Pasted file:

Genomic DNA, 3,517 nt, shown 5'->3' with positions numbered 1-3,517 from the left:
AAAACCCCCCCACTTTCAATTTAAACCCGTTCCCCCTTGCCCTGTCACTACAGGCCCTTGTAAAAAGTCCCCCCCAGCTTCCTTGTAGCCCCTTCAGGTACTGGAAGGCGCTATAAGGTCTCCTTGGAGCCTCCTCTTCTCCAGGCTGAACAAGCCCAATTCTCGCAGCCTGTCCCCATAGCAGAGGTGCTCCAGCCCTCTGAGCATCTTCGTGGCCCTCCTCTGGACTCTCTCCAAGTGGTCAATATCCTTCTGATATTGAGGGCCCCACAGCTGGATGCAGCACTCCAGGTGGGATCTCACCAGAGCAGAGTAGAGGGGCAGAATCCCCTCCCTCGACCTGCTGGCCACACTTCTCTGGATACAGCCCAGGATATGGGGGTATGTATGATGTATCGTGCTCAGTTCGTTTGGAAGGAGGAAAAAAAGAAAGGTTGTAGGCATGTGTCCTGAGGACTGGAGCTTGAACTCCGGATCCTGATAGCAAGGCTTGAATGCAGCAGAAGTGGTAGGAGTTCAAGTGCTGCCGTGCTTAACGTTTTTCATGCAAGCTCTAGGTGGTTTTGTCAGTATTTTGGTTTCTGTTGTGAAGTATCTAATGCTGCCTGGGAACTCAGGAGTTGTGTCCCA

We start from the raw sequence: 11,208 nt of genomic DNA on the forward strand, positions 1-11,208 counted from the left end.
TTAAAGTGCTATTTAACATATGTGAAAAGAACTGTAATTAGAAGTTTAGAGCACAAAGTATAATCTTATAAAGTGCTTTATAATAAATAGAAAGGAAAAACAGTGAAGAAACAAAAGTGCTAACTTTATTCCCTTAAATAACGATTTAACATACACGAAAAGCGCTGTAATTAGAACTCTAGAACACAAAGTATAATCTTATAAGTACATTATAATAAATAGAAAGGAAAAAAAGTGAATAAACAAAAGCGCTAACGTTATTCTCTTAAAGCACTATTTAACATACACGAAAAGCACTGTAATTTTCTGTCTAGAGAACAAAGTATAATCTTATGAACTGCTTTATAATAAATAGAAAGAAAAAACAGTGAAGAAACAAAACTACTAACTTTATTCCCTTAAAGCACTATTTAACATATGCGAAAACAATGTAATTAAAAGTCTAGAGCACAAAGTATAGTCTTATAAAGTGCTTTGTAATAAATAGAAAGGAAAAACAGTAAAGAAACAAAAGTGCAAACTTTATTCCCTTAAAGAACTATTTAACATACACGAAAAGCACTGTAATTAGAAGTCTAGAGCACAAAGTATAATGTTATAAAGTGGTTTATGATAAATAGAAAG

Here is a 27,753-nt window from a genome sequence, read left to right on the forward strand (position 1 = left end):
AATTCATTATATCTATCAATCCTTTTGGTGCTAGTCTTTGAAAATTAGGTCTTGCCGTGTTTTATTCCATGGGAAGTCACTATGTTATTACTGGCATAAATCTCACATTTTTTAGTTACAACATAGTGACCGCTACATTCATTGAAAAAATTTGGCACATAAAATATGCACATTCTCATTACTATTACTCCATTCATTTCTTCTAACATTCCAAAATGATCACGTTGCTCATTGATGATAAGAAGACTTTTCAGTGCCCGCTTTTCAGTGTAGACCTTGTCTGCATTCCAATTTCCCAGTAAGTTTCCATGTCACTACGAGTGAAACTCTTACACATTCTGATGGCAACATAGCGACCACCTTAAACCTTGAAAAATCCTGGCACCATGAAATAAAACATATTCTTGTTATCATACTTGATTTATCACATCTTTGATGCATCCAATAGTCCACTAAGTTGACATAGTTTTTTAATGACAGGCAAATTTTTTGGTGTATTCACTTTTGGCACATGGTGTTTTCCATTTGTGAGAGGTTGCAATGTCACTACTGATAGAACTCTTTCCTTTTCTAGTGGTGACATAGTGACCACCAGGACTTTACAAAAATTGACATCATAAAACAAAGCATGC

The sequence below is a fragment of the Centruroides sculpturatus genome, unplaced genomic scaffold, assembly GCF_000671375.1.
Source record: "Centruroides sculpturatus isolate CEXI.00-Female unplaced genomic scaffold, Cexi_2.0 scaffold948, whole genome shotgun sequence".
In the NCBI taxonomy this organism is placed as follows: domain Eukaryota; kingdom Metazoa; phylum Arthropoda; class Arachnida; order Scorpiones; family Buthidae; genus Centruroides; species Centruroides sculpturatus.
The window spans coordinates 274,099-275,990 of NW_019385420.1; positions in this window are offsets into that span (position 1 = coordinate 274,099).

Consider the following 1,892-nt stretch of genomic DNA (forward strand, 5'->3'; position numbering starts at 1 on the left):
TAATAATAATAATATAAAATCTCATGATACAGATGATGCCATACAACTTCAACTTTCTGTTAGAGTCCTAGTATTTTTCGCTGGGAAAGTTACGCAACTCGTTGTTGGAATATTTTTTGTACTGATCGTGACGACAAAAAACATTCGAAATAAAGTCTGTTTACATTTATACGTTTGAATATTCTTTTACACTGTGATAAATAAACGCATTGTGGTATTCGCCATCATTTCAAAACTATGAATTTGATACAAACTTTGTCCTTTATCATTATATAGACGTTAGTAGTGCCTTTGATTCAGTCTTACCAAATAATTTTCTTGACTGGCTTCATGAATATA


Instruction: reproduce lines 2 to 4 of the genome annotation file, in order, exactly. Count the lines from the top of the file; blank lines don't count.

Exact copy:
AAAACCCCCCCACTTTCAATTTAAACCCGTTCCCCCTTGCCCTGTCACTACAGGCCCTTGTAAAAAGTCCCCCCCAGCTTCCTTGTAGCCCCTTCAGGTACTGGAAGGCGCTATAAGGTCTCCTTGGAGCCTCCTCTTCTCCAGGCTGAACAAGCCCAATTCTCGCAGCCTGTCCCCATAGCAGAGGTGCTCCAGCCCTCTGAGCATCTTCGTGGCCCTCCTCTGGACTCTCTCCAAGTGGTCAATATCCTTCTGATATTGAGGGCCCCACAGCTGGATGCAGCACTCCAGGTGGGATCTCACCAGAGCAGAGTAGAGGGGCAGAATCCCCTCCCTCGACCTGCTGGCCACACTTCTCTGGATACAGCCCAGGATATGGGGGTATGTATGATGTATCGTGCTCAGTTCGTTTGGAAGGAGGAAAAAAAGAAAGGTTGTAGGCATGTGTCCTGAGGACTGGAGCTTGAACTCCGGATCCTGATAGCAAGGCTTGAATGCAGCAGAAGTGGTAGGAGTTCAAGTGCTGCCGTGCTTAACGTTTTTCATGCAAGCTCTAGGTGGTTTTGTCAGTATTTTGGTTTCTGTTGTGAAGTATCTAATGCTGCCTGGGAACTCAGGAGTTGTGTCCCA

We start from the raw sequence: 11,208 nt of genomic DNA on the forward strand, positions 1-11,208 counted from the left end.
TTAAAGTGCTATTTAACATATGTGAAAAGAACTGTAATTAGAAGTTTAGAGCACAAAGTATAATCTTATAAAGTGCTTTATAATAAATAGAAAGGAAAAACAGTGAAGAAACAAAAGTGCTAACTTTATTCCCTTAAATAACGATTTAACATACACGAAAAGCGCTGTAATTAGAACTCTAGAACACAAAGTATAATCTTATAAGTACATTATAATAAATAGAAAGGAAAAAAAGTGAATAAACAAAAGCGCTAACGTTATTCTCTTAAAGCACTATTTAACATACACGAAAAGCACTGTAATTTTCTGTCTAGAGAACAAAGTATAATCTTATGAACTGCTTTATAATAAATAGAAAGAAAAAACAGTGAAGAAACAAAACTACTAACTTTATTCCCTTAAAGCACTATTTAACATATGCGAAAACAATGTAATTAAAAGTCTAGAGCACAAAGTATAGTCTTATAAAGTGCTTTGTAATAAATAGAAAGGAAAAACAGTAAAGAAACAAAAGTGCAAACTTTATTCCCTTAAAGAACTATTTAACATACACGAAAAGCACTGTAATTAGAAGTCTAGAGCACAAAGTATAATGTTATAAAGTGGTTTATGATAAATAGAAAG